was conducted with "The Franchise" Shane Douglas via telephone call on
6/2/99 exclusively for ECWNews.com.
Please credit this site and columnist for any reproductions of this interview.
Frank Romeo: First off, I'd like to thank you for conducting this interview.
Shane Douglas: You're welcome.
FR: How does it feel being the hottest free agent on the market today?
SD: It's flattering. You know that when you take a look at the marketplace, you realize that 18 years of hard work have culminated by people who know talent and people who need talent seek you out. It's sort of a consensus feeling or a stamp of approval that the 18 years that I've put in have paid off. I'll be happier once I'm back working full-time again. I've really enjoyed my time off greatly. It's been six years coming and I've need it for all the nagging injuries that wouldn't heal because I've taken no time off. It's sorta really nice to suddenly feel good.
FR: How's the elbow doing?
SD: The elbow's great. It will never be 100 percent again. I've had three major surgeries done to it and the damage is pretty extensive, but I'm at about 96 percent, which the surgeon calls amazing.
FR: I remember reading the immediate reports saying that you'd never be able to wrestle again after the surgery.
SD: After I had the last surgery, the doctor said that it was touch-and-go and that he wasn't sure how it was going to heal. He told me that I may never regain enough use of it to be active again. I was going to listen to that and believe that. I sorta went with the typical "Franchise" nose to the grindstone attitude. He did tell me that any further major damage to it could be problematic.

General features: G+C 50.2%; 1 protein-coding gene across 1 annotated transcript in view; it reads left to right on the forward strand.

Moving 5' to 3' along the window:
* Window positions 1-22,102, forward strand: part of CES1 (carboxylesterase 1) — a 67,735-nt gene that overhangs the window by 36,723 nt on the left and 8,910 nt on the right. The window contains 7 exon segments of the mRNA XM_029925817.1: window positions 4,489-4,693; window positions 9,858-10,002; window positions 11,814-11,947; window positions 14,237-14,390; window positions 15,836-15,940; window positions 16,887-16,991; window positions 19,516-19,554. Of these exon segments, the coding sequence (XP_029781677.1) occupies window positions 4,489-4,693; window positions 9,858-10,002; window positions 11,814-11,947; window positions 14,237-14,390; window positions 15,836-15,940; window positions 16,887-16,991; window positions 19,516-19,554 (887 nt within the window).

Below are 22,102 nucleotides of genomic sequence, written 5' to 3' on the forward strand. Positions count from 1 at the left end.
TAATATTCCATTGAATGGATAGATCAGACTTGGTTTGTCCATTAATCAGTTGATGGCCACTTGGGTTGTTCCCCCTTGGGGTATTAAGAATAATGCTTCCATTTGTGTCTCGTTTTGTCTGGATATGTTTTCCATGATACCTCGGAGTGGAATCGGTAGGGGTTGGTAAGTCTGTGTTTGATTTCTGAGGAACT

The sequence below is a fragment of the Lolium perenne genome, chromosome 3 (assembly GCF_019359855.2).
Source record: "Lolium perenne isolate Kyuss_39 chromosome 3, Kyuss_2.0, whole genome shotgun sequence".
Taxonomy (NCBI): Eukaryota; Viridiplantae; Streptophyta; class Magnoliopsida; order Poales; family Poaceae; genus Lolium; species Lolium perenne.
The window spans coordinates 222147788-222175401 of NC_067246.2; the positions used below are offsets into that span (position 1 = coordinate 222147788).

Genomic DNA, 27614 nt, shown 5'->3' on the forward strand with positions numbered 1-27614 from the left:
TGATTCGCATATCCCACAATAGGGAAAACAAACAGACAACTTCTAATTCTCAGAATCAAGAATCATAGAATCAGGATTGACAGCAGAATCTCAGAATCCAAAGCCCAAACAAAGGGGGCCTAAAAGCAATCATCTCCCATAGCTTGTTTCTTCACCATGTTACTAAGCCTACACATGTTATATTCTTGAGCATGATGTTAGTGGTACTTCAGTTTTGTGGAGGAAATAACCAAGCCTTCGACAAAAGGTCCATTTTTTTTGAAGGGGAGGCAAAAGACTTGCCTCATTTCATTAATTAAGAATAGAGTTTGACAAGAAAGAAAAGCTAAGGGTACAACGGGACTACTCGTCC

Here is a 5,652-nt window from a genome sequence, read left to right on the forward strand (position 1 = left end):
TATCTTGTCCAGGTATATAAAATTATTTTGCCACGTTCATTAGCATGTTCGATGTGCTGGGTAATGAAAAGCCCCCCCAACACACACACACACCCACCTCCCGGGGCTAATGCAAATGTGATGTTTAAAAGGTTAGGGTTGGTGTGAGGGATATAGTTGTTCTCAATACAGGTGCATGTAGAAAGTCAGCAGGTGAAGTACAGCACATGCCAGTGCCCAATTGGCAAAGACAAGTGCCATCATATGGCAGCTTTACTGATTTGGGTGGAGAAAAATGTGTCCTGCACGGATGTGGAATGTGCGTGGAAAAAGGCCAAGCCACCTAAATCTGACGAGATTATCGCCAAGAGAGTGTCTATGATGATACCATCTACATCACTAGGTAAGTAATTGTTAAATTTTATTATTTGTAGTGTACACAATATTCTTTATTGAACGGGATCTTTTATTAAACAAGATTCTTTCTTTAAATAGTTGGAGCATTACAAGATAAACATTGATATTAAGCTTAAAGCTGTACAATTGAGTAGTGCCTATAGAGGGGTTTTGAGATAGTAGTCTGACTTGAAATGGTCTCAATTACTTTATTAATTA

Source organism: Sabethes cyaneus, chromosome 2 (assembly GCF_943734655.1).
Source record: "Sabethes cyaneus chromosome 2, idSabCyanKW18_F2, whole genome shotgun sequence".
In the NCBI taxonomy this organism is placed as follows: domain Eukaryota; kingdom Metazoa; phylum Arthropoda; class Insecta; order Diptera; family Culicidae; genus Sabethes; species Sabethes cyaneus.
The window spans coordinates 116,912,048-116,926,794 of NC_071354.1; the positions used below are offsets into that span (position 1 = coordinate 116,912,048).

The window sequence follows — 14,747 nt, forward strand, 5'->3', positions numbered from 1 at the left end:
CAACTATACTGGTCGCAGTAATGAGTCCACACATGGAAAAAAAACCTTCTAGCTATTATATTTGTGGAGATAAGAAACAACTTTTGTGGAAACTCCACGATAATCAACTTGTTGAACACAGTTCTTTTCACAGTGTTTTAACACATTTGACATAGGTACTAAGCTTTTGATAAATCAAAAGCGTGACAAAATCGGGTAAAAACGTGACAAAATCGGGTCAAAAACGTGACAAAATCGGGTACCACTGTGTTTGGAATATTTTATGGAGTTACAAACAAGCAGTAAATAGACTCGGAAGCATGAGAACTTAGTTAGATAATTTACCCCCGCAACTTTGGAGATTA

FR: Who's the ankle doing?
SD: The ankle's healed. If you've ever broken a bone you know it takes a long time before you feel 100% off of it. I'm able to job on it. I'm able to lift. I'm just not able to roll from side-to-side on it yet. I am walking without a limp and stairs are no problem.
FR: Before you got into wrestling, what made you get out of the education field?
SD: Well, the teaching came in the middle of my wrestling career. I had wrestled from 1982 until 1991 when I got my first teaching job. I taught from '91 to '93 and took a short while off while I was with Steamboat, and then I went back with my dad when he got ill in '93 and taught till '95. So it was actually in the second third of my career. The reason I left teaching to go back to wrestling quite frankly is because I believe that the public school system today is a joke. I don't think the Littleton, CO or Paducah, KT or any of these other tragedies we keep reading about are coincidence or happenstance. I think it's clear that there's a small, small segment of the students out there, because of the total lack of discipline out there today. I'm sure that now someone else from the educational system is saying there's a flip side to this argument saying, "we do have discipline." Their discipline consists of out-of-school suspension, which is a reward to students, or there's in-school suspension, which is still a reward because they don't have to sit in class. There's also expulsion, which is just a validation for them to be out of school. So there's really no punishments that are viable punishments that keep a student from opting to misbehave or act out aggressively. Until that comes back, and I'm not just talking about the paddle, even though I do believe in the paddle, I think that until they come up with some real viable punishments, which is a bad word because you're not supposed to use the word punishments, you're supposed to use the word discipline. I like the word punishment and until they but they put punishment back into school, public school's gonna be a joke. The taxpayers are the losers because they are paying big bucks in taxes to run public schools, and it doesn't matter how good a teacher you are, you're still going to be ineffective if the student doesn't think he needs to sit there and listen to you, well then you can be Albert Einstein trying to teach Physics and it's just not going to work. What I was put in that position of being a glorified babysitter or a professional wrestler, to me that wasn't a very hard decision.